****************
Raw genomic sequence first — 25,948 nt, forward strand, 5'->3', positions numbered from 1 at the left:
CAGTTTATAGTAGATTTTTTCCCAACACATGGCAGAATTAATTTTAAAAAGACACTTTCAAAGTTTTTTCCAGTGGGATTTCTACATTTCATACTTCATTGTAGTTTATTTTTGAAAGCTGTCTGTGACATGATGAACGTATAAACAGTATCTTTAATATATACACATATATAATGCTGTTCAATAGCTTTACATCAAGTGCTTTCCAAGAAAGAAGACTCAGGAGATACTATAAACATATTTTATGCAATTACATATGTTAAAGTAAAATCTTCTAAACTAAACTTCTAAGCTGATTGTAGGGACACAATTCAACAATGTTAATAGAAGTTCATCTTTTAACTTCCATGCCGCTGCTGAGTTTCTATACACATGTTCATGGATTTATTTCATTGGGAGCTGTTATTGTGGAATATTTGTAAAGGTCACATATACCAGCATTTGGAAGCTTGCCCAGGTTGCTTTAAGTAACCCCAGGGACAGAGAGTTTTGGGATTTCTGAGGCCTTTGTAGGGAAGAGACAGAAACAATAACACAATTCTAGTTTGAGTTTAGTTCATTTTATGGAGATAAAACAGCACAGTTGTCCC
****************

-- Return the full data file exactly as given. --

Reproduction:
Raw genomic sequence first — 25,948 nt, forward strand, 5'->3', positions numbered from 1 at the left:
CAGTTTATAGTAGATTTTTTCCCAACACATGGCAGAATTAATTTTAAAAAGACACTTTCAAAGTTTTTTCCAGTGGGATTTCTACATTTCATACTTCATTGTAGTTTATTTTTGAAAGCTGTCTGTGACATGATGAACGTATAAACAGTATCTTTAATATATACACATATATAATGCTGTTCAATAGCTTTACATCAAGTGCTTTCCAAGAAAGAAGACTCAGGAGATACTATAAACATATTTTATGCAATTACATATGTTAAAGTAAAATCTTCTAAACTAAACTTCTAAGCTGATTGTAGGGACACAATTCAACAATGTTAATAGAAGTTCATCTTTTAACTTCCATGCCGCTGCTGAGTTTCTATACACATGTTCATGGATTTATTTCATTGGGAGCTGTTATTGTGGAATATTTGTAAAGGTCACATATACCAGCATTTGGAAGCTTGCCCAGGTTGCTTTAAGTAACCCCAGGGACAGAGAGTTTTGGGATTTCTGAGGCCTTTGTAGGGAAGAGACAGAAACAATAACACAATTCTAGTTTGAGTTTAGTTCATTTTATGGAGATAAAACAGCACAGTTGTCCC